by Igor Fishman
Judging by its title, Hungary’s submission for the Oscars may sound mechanical and stiff, but director Lili Horvát’s second feature is anything but. To watch it is to crawl under a blanket of disorienting sumptuousness — it is all tone and feeling, haze and dread, threaded with an undercurrent of romance. A neurosurgeon flies to Budapest to be with the man of her dreams, but he doesn’t recognize her. What follows is a mysterious tone poem draped on a Hitchcockian hook and accompanied by a pervasive unease keeping things off-kilter even as you watch the pieces align. Horvát pulls at the threads that delineate love from infatuation, desire, and need, and through this process, she constructs an intimate portrait of a woman who stands on the precipice of change and navigates a maze of obligations to build a new life for herself.
We open on an epigraph of Sylvia Plath’s ‘Mad Girl’s Love Song’: “I shut my eyes and all the world drops dead. (I think I made you up inside my head.)” This pointedly sets the stage for the solipsism and ambiguity that course their way through the narrative; ideas which cinematographer Róbert Maly crystallizes onto lush 35mm. The frame alternates from dreamland exteriors, a plane wing sifting through cotton-candy cloud cover, to extreme close-ups of our protagonist Márta (Natasa Stork), the steely blues of her irises piercing through the screen. These two modes dominate the film, the poetic outer shell, and the sobering alienation of reality. The fantastical inner worlds of the psyche, and the meticulous causal chains of neuroscience.
Stork is impressive as Márta, charging her performance with arresting poise, so much of which is captured in micro-gestures: the trace of a smile, a narrowing of the eyes, a fragment of a sigh. The film lives and breathes in these undertones, but the interstitials with Márta’s therapist help keep us somewhat grounded. “Two months ago I met somebody at a New Jersey conference.” she tells her psychologist and describes love at first sight, a sweeping infatuation that would appear immature for a woman of forty, and yet, despite her flat cynical affectation, she explains she is powerless against it. One would expect this type of crush to be outlined by twinkly Christmas music in a Hallmark film, and yet, Horvát’s brings it into cold and sobered daylight—Márta’s affection is mature, grounded, and just a bit uncomfortable.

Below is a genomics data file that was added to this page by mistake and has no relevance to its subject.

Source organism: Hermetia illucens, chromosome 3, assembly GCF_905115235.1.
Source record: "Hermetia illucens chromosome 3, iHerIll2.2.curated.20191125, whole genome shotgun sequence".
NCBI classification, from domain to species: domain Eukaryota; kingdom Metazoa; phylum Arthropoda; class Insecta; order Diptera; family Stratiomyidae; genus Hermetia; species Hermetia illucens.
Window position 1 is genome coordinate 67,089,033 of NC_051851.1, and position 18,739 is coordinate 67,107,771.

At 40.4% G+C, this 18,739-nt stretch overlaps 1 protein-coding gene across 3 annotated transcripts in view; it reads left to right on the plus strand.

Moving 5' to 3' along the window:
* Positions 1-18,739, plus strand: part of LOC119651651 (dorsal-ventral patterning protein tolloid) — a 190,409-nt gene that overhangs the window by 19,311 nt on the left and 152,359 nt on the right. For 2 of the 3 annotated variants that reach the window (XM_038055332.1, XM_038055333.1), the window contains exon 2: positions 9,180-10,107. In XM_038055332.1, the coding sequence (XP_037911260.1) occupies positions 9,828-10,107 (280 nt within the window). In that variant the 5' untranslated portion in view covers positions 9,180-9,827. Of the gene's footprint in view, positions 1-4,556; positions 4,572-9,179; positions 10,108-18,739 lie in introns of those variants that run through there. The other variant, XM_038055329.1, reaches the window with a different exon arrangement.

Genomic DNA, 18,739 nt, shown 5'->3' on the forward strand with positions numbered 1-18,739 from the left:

This composed self-awareness brings to mind the titular heroine of Dreyer’s Gertrud, who in middle age leaves her husband for a brash young pianist who doesn’t love her back, and despite knowing the ramifications admits she loves him still and nothing could be done. In Gertrud, this type of all-encompassing love is paralleled to faith in God. Márta’s relationship with love is a similar type of parallel, it’s not so much about János (Viktor Bodó), the ostensible object of her desire, as it is about the return to her home city of Budapest, the Liberty Bridge where they were supposed to meet, the hospital where he works, all convenient pairings for her newfound trajectory. So often in a traditional Hollywood romance, a woman’s love for a man defines her, and through an odd subversion, Horvát keeps this pattern while sidelining the man himself; Márta doesn’t submit herself to his whims, but rather envelops him in her world.
When János doesn’t acknowledge her, she decides to stay in Budapest and stake her claim. Her medical expertise allows her to quickly get a job at the hospital where he works, and dominate her professional environment, and yet she remains somewhat vulnerable to him throughout. Horvát uses Márta’s reverse-engineered meet-cute to probe the rituals and obligations of courtship, and so, even from the position of having come to the city for this singular purpose, Márta rebuffs János’ first attempt to take her out, opting instead for a quiet dinner alone. At this moment she wants the process to be completely on her terms, even though it has slipped through her fingers once before. This approach makes the ‘preparations’ of the title clearer, as Márta builds a new reality for herself in a city she thought she would never return to. In a process where she exerts full control, she creates space for a relationship with a man she has already chosen.
This playful riff on memory, and lost and found love, has roots in classics like Hitchcock’s Vertigo or Resnais’ Last Year at Marienbad, as well as more modern entries like Kiarostami’s Certified Copy. However, Horvát’s take is an invigorating approach to this tradition, with its expansive scope of romance as rebirth. Márta rebuilds a world in Budapest — not around the man she followed, but around the symbols of her love. We find her looking out from her bathroom window at the Liberty Bridge, their planned meeting spot. The bridge, with all of its promise, the daily trips back and forth, represents a transition and a transformation driven only by her — one so self-reliant that the man might as well be imaginary.
It’s not until the final scene that János makes his first legitimate contribution to her world, with a gift so bulky that it does not fit through the narrow doorway. We close on Márta watching this present hauled up into the air by movers to push it through a window, and as it rocks back and forth on its way, we are left with the uncertainty of whether it is even possible to fit someone else’s reality into ours. Horvát concludes her film probing the possibilities of love to break the towering walls of isolation and solipsism. “I shut my eyes and all the world drops dead; I lift my lids and all is born again.” — love hangs between these two worlds as we cut to black.